|Date:||June 27, 2016|
|Source:||Palm Beach Post|
A fast-growing but untested insurer wants South Florida homeowners to tighten their belts and pay up to 25 percent more — even as Heritage Insurance Holdings Inc. CEO Bruce Lucas has nearly quadrupled his compensation in one year to a whopping $27.3 million, records reviewed by The Palm Beach Post show.
That represents more than 50 times what the CEO gets paid at larger, state-run Citizens Property Insurance Corp., where Heritage got most of its customers on its way to becoming one of the state’s five largest property carriers.
“People are living paycheck to paycheck and this guy is making $27 million,” said Ken Schurr, a Coral Gables attorney who represents policyholders against insurance companies. “It’s not right.”
After all, Heritage has never experienced a hurricane and its claim losses have been falling, not rising, as a share of premiums, he said. Yet it wants homeowners to fork over a statewide average rate hike of 14.9 percent.
“Your loss ratio is going down, you’re paying your executive $27 million — how do you justify a 15 percent rate increase without just saying ‘we’re being greedy’? ” Schurr said.
Blue tarps cover storm-damaged roofs near Northwood University during the devastating 2004 hurricane season.
Citizens has almost twice the number of customers as Heritage, about 490,000. The state-run company paid CEO Barry Gilway $533,000 in 2015, a spokesman said.
Heritage has grown rapidly to become one of the state’s largest property insurers mostly by taking customers from Citizens. Transfer offers automatically switch homeowners unless they take pains to decline. Less than 16 percent of Heritage’s 266,000 customers are “voluntary,” meaning they arrived on their own, and not through a state-assisted switch.
Heritage contributed $110,000 to Gov. Rick Scott’s Let’s Get to Work committee and got a sweetener payment up to $52 million that most other insurers did not receive to take Citizens customers in 2013, The Post reported. A divided Citizens board approved by a 3-2 vote a deal that bypassed the normal Citizens committee process. A Scott-appointed Citizens board member made the motion for the deal to go forward.
If Heritage has its way, rates will shoot up sharply even though Florida has not been hit with a hurricane in more than 10 years.
A Palm Beach County coastal customer would see the annual Heritage Property & Casualty Insurance Co. premium increase 25 percent from an average of $5,289 to $6,612. Others in the county would see a 22.4 percent increase from an average of $1,636 to $2,002.
The state’s Office of Insurance Regulation must decide on the rate request by July 5, a spokeswoman said Monday.
Florida insurance consumer advocate Sha’Ron James asked for a hearing in this case, but as time ticks down, regulators still have not decided whether to hold one, an OIR spokeswoman said.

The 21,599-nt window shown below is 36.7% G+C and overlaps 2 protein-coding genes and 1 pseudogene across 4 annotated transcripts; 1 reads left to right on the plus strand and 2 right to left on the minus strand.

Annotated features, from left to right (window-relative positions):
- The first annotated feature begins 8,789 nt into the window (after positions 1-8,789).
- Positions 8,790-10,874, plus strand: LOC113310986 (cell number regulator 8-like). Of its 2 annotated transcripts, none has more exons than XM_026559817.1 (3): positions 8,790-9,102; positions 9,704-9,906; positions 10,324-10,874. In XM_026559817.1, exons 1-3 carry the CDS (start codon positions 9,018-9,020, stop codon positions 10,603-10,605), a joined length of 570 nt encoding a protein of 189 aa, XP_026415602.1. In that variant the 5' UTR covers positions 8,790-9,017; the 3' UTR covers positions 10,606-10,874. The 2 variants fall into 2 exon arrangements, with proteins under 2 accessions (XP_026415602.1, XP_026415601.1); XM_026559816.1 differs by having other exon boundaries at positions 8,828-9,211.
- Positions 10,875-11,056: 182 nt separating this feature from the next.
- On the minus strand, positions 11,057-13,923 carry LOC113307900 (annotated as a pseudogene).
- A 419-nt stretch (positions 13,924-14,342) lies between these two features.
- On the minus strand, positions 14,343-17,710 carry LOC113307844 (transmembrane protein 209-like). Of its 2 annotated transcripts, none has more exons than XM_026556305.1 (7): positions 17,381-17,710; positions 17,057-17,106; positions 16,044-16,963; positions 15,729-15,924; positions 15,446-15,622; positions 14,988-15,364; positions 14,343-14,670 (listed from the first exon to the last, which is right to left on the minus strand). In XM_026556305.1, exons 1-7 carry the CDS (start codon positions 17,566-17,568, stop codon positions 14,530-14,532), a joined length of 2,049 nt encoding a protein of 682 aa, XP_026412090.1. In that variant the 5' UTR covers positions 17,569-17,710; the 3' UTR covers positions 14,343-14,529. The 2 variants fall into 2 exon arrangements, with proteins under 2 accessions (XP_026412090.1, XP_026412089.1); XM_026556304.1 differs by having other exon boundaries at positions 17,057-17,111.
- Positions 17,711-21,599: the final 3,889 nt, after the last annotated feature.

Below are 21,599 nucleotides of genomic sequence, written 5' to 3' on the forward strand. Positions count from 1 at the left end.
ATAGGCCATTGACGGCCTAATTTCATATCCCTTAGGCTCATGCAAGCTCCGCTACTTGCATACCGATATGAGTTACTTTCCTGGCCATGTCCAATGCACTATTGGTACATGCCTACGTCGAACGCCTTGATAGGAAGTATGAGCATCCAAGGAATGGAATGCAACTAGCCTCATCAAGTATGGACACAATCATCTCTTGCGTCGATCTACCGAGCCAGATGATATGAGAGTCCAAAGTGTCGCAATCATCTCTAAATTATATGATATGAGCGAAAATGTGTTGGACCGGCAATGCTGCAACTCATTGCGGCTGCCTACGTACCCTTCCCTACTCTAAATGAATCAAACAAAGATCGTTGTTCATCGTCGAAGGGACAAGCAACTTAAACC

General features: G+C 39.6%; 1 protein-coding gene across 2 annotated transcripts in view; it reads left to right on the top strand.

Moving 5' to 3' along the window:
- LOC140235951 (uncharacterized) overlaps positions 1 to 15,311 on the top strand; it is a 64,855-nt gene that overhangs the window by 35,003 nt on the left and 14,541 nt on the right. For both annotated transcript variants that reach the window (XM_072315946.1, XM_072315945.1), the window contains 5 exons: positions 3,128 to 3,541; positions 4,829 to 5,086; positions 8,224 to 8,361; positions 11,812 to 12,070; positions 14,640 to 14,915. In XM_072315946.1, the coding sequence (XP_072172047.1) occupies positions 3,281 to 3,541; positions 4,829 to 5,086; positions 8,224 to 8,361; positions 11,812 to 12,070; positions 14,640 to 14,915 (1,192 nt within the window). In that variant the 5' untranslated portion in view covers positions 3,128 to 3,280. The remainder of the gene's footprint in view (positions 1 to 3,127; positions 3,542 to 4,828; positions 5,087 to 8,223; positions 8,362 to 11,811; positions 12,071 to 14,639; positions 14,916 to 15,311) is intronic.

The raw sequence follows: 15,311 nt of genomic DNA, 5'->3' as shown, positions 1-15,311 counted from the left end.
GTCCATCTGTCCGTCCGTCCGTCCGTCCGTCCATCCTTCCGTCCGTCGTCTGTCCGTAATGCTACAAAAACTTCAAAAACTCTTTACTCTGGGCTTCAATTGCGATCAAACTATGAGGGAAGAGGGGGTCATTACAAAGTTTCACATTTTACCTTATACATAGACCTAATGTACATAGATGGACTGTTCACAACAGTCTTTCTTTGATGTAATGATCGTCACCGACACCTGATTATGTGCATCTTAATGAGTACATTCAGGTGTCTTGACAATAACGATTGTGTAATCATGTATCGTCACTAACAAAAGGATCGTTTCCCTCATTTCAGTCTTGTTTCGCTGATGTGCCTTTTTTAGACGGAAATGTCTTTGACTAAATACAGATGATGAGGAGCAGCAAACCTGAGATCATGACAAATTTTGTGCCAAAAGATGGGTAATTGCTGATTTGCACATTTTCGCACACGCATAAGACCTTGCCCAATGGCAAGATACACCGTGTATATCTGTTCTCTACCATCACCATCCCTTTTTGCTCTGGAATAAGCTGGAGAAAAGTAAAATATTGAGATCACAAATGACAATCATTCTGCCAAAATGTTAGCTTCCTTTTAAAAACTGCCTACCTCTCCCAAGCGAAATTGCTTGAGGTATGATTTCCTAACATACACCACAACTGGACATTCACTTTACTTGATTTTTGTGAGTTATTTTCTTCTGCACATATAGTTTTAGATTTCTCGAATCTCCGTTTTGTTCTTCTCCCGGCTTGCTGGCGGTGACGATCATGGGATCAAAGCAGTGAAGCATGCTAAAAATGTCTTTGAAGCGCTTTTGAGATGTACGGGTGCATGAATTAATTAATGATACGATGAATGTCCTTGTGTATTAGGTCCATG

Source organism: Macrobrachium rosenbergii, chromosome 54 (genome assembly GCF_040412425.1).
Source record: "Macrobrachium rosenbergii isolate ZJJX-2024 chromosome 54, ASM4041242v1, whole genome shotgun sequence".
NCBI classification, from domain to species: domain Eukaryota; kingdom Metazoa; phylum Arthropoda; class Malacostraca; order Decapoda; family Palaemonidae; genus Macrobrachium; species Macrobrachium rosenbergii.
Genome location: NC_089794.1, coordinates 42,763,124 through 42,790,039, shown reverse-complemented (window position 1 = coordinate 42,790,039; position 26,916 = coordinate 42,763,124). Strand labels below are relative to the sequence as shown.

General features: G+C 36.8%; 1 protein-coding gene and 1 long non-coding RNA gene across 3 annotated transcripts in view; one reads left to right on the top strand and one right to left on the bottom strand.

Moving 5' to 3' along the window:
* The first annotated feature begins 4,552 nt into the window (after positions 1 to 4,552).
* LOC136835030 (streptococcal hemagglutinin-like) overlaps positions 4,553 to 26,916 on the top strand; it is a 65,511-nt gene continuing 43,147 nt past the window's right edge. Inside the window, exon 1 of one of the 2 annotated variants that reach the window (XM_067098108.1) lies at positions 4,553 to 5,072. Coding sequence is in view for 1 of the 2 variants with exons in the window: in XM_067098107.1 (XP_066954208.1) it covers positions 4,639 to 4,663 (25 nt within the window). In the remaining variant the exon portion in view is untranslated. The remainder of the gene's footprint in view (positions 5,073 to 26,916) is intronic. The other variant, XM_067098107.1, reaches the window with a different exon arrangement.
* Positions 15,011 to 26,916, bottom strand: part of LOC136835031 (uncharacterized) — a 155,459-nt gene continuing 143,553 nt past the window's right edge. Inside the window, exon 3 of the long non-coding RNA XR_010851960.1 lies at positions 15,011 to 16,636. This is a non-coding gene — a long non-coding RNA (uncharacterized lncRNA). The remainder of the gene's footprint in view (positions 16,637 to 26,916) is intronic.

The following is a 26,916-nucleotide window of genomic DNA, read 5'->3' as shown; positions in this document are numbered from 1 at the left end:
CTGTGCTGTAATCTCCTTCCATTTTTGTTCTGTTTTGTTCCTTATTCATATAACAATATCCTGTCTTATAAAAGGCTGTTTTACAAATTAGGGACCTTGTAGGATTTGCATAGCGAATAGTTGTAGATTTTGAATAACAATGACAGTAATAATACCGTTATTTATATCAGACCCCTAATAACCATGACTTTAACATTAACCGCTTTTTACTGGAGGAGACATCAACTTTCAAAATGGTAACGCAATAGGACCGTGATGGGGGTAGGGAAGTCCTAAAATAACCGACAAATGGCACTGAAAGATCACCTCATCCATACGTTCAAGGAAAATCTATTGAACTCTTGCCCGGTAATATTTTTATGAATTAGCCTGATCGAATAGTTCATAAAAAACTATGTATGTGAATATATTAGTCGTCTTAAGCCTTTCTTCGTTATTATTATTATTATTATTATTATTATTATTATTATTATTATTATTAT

Regulators are not required to hold a hearing for requested increases under 15 percent. Heritage’s request falls just short at 14.9 percent statewide.
In South Florida, Citizens seeks rate increases near the maximum 10 percent it is allowed under state law. Officials have largely blamed non-storm claims such as plumbing leaks.
Despite rising rates, Citizens expects to add customers in 2017, reversing a years-long trend. Why? Many private insurers seek even bigger rate hikes or have signaled they expect to shed customers in South Florida, officials said.
Florida homeowners remain the primary source of revenue for the Clearwater-based holding company that pays chairman and chief executive officer Lucas.
In a single year, his total compensation shot up to $27.3 million in 2015 from $7.1 million in 2014, according to a proxy statement.
That includes $16 million in stock awards and a $10.4 million bonus in the company’s “annual cash incentive program.” The bonus was more than 13 times Lucas’ base pay of $750,000, records show.
Lucas’s total compensation amounts to more than $100 per each of the insurer’s Florida customers. The company reported $92.5 million in net income and $395 million in revenue in 2015.
Attempts to seek comment from Lucas and the company’s investor relations department were not successful.
“2015 was a record year for Heritage,” Lucas said in a statement in March. “We grew net income 96 percent and delivered a return on average equity of 30.2 percent. Results for the year were driven by our continued market share expansion in the state of Florida.”
The good times have rolled into 2016, when Lucas’s base pay has more than doubled to $2 million from $750,000, record show.
Now the company says it needs customers to pony up more.
“The rich get richer on the backs of these homeowners,” Schurr said.